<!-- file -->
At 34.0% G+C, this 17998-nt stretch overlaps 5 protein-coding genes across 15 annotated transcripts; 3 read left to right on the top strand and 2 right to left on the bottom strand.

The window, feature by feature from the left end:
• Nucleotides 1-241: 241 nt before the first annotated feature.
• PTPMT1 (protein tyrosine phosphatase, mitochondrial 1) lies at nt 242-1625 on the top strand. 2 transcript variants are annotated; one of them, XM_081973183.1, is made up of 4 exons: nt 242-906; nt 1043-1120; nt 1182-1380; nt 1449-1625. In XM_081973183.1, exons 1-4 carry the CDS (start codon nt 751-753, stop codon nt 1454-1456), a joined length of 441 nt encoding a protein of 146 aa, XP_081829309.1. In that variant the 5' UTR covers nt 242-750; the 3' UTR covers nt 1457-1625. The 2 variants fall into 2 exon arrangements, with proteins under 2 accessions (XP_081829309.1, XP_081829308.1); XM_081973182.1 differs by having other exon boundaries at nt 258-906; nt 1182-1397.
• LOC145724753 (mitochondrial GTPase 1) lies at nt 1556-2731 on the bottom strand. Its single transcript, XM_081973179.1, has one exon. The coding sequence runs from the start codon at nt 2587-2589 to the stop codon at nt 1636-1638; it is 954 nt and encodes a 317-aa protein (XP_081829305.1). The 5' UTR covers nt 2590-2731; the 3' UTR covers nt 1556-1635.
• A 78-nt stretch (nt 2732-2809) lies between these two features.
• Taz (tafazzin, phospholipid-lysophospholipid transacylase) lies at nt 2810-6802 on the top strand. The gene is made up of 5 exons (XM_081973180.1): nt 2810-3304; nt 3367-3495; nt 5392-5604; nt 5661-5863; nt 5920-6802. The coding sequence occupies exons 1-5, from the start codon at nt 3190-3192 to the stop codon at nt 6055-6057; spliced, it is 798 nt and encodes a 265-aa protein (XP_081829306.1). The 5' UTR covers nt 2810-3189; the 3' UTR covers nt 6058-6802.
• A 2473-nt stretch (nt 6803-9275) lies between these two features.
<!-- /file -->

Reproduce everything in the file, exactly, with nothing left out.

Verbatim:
At 34.0% G+C, this 17998-nt stretch overlaps 5 protein-coding genes across 15 annotated transcripts; 3 read left to right on the top strand and 2 right to left on the bottom strand.

The window, feature by feature from the left end:
• Nucleotides 1-241: 241 nt before the first annotated feature.
• PTPMT1 (protein tyrosine phosphatase, mitochondrial 1) lies at nt 242-1625 on the top strand. 2 transcript variants are annotated; one of them, XM_081973183.1, is made up of 4 exons: nt 242-906; nt 1043-1120; nt 1182-1380; nt 1449-1625. In XM_081973183.1, exons 1-4 carry the CDS (start codon nt 751-753, stop codon nt 1454-1456), a joined length of 441 nt encoding a protein of 146 aa, XP_081829309.1. In that variant the 5' UTR covers nt 242-750; the 3' UTR covers nt 1457-1625. The 2 variants fall into 2 exon arrangements, with proteins under 2 accessions (XP_081829309.1, XP_081829308.1); XM_081973182.1 differs by having other exon boundaries at nt 258-906; nt 1182-1397.
• LOC145724753 (mitochondrial GTPase 1) lies at nt 1556-2731 on the bottom strand. Its single transcript, XM_081973179.1, has one exon. The coding sequence runs from the start codon at nt 2587-2589 to the stop codon at nt 1636-1638; it is 954 nt and encodes a 317-aa protein (XP_081829305.1). The 5' UTR covers nt 2590-2731; the 3' UTR covers nt 1556-1635.
• A 78-nt stretch (nt 2732-2809) lies between these two features.
• Taz (tafazzin, phospholipid-lysophospholipid transacylase) lies at nt 2810-6802 on the top strand. The gene is made up of 5 exons (XM_081973180.1): nt 2810-3304; nt 3367-3495; nt 5392-5604; nt 5661-5863; nt 5920-6802. The coding sequence occupies exons 1-5, from the start codon at nt 3190-3192 to the stop codon at nt 6055-6057; spliced, it is 798 nt and encodes a 265-aa protein (XP_081829306.1). The 5' UTR covers nt 2810-3189; the 3' UTR covers nt 6058-6802.
• A 2473-nt stretch (nt 6803-9275) lies between these two features.